Spikes! A very upright and pokey Agave with steel blue/gray foliage that forms large rosettes. To 3′ across eventually this cold hardy Agave demands excellent drainage but is worth the effort. VERY well drained soil- amend with liberal amounts of pumice and gravel. Excellent on a slope. Plant with the rosette tilted to shed winter water. Makes new pups happily and they will often come up quite a distance from the parent plant. To 3′ tall when up and established. Great in containers that you protect from winter wet. Move to a covered place in fall- a south facing eave is sufficient. Cold hardy below 0ºF- when established. Best to plant in March or April so that it has the longest possible season to develop a root system going into its first winter. Light summer water to none. High deer resistance.
You don’t see this perennial from the middle east very often in our gardens. Its a great, low water long lived plant with dramatic, showy flowers. Spikes to 4′ tall are clouds of large starry yellow fragrant flowers. Blooms appear in May and June and are showy for weeks. Grassy blue green leaves form a clump at the base. Rich, well drained soil with little to no summer water once established. Mass for a very showy effect. Remove spent flowers and you are left with relatively good looking low arching blue green leaves. Must have full sun and a bit of patience to bloom. We try to sell them in bloom to avoid the wait. Moderate deer resistance. Winter deciduous. Long lived.
We selected this Kniphofia years ago for its nearly white flowers and habit of reblooming throughout summer. Flowers begin in late spring and rise to 30″ tall and continue to be produced periodically until fall rains arrive. Rich, well drained soil with regular summer water to re-bloom reliably. Apply an annual application of compost or all organic fertilizer to increase vigor, performance. Combines well with Agapanthus, Tulbaghia, Middle of the border. A nice contrasting bloom spike intermixed with subdued ornamental grasses. Remove spent flowers to encourage more. Slowly increases its clump size. Semi-evergreen. Good cut flower.
Xera Plants Introduction
Superior re-blooming cultivar with glowing pale coral and cream flowers. Forms expanding clumps of grassy foliage and begins sending up 28″ spikes of flowers in early June. Quick repeat of flowering occurs for two more months in rich, moisture retentive soil with good drainage. Add an annual application of compost to increase vigor spur rapid re-bloom. Wonderful, ethereal flower color that is at home with pink/orange Agastache and the pale lilac flowers of Tulbaghia violacea ‘Big Violet’. Winter deciduous. Full sun to very light shade.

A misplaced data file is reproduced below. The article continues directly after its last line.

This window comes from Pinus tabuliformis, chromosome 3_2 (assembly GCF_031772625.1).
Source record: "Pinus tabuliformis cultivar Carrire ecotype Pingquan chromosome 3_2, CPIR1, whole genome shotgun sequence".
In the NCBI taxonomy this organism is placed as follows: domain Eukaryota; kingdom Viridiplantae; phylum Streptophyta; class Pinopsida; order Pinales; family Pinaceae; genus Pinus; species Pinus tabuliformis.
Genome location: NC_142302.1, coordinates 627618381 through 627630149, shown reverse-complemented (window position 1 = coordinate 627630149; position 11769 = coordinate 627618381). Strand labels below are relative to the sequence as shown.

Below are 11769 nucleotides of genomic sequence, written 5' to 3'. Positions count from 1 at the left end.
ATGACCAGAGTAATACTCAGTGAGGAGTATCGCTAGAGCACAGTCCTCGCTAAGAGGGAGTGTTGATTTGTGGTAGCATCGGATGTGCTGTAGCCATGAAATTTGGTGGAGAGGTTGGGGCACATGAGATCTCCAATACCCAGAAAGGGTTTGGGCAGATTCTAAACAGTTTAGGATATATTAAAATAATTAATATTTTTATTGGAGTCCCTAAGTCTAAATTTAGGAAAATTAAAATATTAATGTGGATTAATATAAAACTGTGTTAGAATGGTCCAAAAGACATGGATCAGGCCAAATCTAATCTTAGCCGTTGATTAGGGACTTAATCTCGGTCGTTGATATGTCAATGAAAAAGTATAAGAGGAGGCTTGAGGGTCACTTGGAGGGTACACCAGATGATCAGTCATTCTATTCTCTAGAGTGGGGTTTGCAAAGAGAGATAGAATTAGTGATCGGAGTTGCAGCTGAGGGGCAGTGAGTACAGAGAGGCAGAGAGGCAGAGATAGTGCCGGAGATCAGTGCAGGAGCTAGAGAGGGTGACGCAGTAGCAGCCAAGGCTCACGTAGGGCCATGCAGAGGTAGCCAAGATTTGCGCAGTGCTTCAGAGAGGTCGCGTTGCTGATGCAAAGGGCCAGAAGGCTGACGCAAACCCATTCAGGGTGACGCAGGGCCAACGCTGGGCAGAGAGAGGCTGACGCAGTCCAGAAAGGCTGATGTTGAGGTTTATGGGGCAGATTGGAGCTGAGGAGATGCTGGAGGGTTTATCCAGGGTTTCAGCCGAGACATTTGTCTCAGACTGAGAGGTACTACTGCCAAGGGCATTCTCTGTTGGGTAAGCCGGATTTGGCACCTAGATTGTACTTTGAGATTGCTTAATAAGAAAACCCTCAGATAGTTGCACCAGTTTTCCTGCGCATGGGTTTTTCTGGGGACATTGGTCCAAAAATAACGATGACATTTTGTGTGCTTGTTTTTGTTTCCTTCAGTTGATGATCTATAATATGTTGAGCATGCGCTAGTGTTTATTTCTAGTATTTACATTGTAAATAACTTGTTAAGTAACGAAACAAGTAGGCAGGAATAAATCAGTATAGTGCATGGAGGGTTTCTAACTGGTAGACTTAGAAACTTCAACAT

Even though this poker blooms but once the color is so intense and the amount of flower spikes on one clump of plants so impressive that we have to include it. 3′ tall flower spikes support HOT orange solid colored flowers from June to July. The clump expands annually in rich, well drained soil with regular summer water. Full sun to very light shade. Winter deciduous. Very easy to grow hummingbird food.
For pale coral/pink flowers ‘Timothy’ is tops. From a clump of relatively few leaves multiple spikes of 3′ tall richly selfed flowers rise up. A beacon to hummingbirds and a great harmonious color in the garden. Rich, well drained soil with regular summer water to spur re-bloom which will continue through the very hottest weather. An annual application of compost and all purpose organic fertilizer will result in more vigor, flowers, and re-bloom. Full sun to very light shade. Long lived elegant perennial. Nothing like the brash bicolor flowers of the old fashioned K. uvaria- the standard old poker. Excellent and dramatic cut flower. Removing spent flowers encourages more. Give the clumps room to expand with little competition from other plants. Moderate deer resistance.
Stunning poker with unusually colored flowers that are a kaliedescope of colors all within one spike. Opening tinted russet brown the expanding tubular flowers senesce to pale cream. To 4′ tall in bloom and forming prodigious clumps in rich, well drained soil. Regular summer irrigation spurs rapid re-bloom which can extend well into autumn. A clump with multiple flower spikes is spell binding. Hummingbird food. A fantastic and dramatic large cut flower. Foliage is semi-deciduous. Apply an annual layer of compost and a handful of all organic fertilizer in spring to increase vigor, blooming spikes. Fantastic with the ornamental grass Pennesetum spatheolatum. And any ornamental grass for that matter. Full sun to partial shade. To retain vigor and heavy blooming add a layer of compost or a handful of all organic fertilizer in spring. Light consistent summer water.